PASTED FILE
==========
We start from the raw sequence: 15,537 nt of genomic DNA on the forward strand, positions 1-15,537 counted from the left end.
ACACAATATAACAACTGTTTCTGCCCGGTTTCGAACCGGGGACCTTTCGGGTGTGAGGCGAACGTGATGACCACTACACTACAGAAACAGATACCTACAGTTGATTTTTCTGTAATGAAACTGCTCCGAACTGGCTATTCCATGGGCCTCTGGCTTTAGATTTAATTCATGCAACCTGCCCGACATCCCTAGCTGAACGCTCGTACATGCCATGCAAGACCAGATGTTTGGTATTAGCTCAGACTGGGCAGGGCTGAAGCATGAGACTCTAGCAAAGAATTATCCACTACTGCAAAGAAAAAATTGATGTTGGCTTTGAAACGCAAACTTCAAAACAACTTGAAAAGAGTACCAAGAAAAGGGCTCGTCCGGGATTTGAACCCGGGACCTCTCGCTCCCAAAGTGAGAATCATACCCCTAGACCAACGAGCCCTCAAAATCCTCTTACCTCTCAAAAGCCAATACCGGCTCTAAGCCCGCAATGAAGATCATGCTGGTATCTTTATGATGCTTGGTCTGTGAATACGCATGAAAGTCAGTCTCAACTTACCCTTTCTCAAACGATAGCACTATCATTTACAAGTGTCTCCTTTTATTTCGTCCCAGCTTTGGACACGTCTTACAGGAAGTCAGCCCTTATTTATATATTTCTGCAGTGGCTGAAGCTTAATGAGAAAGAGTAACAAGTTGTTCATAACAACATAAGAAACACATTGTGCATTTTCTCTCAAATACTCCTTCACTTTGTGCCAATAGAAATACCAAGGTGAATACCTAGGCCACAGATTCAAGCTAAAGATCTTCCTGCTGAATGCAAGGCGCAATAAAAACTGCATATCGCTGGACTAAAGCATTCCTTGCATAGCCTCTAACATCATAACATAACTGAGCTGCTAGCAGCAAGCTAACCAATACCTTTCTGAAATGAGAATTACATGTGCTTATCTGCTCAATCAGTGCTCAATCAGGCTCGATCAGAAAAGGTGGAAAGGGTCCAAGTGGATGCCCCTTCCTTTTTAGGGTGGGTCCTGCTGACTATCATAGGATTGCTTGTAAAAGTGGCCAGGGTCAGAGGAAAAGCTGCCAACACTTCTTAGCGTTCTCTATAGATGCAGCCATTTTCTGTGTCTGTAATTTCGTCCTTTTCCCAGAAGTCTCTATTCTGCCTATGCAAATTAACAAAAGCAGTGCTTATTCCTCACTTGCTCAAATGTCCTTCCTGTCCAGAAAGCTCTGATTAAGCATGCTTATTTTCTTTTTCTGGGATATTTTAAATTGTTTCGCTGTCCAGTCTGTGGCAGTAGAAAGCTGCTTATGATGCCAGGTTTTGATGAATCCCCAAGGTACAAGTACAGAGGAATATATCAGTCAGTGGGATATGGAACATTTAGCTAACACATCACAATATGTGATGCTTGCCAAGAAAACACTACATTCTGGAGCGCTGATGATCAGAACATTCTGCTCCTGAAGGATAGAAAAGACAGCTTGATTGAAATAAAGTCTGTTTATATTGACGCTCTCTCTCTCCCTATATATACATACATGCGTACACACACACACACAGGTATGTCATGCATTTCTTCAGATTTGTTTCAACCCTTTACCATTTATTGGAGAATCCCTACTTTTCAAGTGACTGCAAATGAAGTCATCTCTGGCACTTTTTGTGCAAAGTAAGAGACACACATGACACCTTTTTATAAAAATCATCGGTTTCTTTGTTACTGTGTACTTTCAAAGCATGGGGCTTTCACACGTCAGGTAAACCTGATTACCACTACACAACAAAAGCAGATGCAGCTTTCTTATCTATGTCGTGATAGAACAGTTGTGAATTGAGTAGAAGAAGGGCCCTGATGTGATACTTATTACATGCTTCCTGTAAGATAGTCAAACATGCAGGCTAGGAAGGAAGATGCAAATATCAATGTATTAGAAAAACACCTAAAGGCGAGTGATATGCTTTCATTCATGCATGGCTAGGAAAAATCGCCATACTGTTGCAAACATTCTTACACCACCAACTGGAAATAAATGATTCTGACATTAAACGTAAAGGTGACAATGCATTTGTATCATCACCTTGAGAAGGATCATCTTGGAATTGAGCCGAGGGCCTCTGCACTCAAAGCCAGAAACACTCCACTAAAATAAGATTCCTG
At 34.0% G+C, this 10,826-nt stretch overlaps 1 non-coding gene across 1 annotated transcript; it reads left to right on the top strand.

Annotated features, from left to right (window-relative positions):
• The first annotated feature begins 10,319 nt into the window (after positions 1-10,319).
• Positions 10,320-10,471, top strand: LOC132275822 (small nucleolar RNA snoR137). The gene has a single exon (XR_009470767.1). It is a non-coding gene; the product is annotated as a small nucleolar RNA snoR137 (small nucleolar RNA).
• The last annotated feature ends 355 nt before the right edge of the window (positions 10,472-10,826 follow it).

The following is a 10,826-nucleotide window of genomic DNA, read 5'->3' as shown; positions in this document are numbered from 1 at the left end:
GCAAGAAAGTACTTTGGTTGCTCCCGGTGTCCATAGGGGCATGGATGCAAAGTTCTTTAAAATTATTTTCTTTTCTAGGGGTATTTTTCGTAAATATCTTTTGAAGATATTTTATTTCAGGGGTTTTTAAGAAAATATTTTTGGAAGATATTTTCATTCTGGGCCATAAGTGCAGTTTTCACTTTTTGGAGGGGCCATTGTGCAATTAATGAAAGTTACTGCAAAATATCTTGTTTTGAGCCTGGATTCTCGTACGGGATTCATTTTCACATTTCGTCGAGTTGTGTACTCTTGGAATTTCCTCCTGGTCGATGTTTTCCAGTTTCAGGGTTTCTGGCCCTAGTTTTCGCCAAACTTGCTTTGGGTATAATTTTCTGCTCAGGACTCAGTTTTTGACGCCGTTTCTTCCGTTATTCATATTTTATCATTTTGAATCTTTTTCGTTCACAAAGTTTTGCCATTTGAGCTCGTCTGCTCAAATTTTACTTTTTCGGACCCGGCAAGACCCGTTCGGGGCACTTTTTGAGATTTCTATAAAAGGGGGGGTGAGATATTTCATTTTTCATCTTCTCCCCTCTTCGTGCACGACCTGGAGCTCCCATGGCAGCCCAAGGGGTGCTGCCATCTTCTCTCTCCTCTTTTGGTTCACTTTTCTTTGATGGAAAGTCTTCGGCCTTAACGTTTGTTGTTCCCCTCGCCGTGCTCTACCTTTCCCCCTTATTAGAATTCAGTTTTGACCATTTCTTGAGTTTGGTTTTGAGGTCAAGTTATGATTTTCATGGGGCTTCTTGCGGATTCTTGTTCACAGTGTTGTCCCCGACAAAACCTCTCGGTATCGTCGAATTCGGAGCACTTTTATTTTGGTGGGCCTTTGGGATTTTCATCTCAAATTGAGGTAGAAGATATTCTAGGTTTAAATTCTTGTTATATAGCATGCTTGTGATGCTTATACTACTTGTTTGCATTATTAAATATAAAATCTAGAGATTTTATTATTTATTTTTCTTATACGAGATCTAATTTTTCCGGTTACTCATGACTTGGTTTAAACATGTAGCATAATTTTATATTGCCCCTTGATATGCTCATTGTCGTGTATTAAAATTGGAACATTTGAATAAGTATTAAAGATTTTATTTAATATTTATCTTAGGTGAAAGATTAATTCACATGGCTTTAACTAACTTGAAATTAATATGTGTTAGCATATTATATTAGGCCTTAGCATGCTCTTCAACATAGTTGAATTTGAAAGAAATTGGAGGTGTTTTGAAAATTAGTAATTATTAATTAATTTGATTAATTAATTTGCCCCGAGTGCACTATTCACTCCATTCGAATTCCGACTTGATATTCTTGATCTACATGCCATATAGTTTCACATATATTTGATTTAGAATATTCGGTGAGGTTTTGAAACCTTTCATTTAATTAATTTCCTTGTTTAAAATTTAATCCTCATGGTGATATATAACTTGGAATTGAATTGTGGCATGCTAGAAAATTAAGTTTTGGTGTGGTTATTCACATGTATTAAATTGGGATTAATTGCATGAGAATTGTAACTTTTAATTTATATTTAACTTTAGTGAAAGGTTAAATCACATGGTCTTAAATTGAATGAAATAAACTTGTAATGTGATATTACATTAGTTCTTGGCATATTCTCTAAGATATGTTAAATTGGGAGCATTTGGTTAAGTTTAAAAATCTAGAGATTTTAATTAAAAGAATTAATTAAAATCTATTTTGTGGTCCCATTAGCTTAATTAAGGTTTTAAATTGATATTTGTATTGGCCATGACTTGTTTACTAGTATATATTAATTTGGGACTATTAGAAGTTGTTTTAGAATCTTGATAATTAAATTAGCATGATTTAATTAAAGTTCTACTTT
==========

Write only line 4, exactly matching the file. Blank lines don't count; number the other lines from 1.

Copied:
Annotated features, from left to right (window-relative positions):